No new coal power plants ‘in principle’

On 28 February, the National Energy Administration (NEA) suggested it will “further clarify the strict control of coal power plant projects, and in principle not [permit] the construction of any new coal power plants designed exclusively for electricity generation.” 

The NEA was responding to proposals made at last year’s “Twin Sessions” meetings of top legislators, on the role of coal power in 2021–2025, in the context of China reaching carbon neutrality by 2060.

The response leaves space, however, for new co-generation coal-powered facilities, such as plants that generate both power and heat, which are commonly used in energy-intensive industrial processes. It also permits the construction of new coal power plants for electricity generation “to a certain extent”, in order to ensure stability in the power system. No further details are given on the space left for approving coal power plants.

Last year saw a total freeze on coal power plant approval. However, 33GW worth of coal power capacity, which had ben approved pre-2021, did enter construction, according to the Centre for Research on Energy and Clean Air. So far this year, five new coal power plants, with a total capacity of 7.3GW, have received construction approval.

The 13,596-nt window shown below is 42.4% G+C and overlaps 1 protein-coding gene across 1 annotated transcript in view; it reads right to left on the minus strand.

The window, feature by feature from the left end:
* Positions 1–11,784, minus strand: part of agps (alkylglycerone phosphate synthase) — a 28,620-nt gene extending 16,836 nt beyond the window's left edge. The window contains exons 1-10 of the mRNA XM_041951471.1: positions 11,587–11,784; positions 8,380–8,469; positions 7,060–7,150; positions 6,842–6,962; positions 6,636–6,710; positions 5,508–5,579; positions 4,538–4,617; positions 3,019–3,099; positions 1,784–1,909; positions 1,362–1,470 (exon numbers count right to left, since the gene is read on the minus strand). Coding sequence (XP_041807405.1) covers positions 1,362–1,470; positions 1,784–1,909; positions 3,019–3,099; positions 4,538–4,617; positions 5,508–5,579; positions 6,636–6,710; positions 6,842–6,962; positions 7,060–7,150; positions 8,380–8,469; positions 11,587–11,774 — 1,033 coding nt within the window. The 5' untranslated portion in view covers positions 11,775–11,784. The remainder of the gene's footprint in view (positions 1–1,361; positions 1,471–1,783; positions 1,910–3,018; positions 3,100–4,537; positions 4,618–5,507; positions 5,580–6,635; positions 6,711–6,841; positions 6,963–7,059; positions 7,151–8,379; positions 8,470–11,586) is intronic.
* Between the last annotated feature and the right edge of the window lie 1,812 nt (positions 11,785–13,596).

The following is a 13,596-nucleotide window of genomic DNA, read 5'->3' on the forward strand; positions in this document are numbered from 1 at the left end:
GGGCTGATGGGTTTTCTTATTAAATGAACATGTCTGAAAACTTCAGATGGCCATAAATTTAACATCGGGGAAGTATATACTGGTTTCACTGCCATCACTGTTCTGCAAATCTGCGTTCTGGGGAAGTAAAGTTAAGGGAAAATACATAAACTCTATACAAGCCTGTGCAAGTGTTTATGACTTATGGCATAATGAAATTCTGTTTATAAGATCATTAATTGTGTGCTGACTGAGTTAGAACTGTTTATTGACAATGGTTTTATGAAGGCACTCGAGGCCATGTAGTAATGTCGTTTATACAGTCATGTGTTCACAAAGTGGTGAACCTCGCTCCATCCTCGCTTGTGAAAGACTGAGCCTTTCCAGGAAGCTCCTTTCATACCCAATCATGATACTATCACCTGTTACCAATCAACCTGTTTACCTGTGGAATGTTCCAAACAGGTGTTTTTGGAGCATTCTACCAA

The NEA’s response comes against a backdrop of increasing financial difficulties for coal power plants amid rising coal prices. Last year, Datang Power, one of China’s largest state-owned power producers, lossed a net 9.7–11.6 billion yuan (US$1.5–1.8 billion), according to China Energy News. Coal prices are surging to historic highs this week as markets react to the sanctions placed on Russia, the world’s third largest coal exporter.

In its response, the NEA also stated its “active support” for the further development of hydro, solar and wind power, and the development of transmission links between provinces.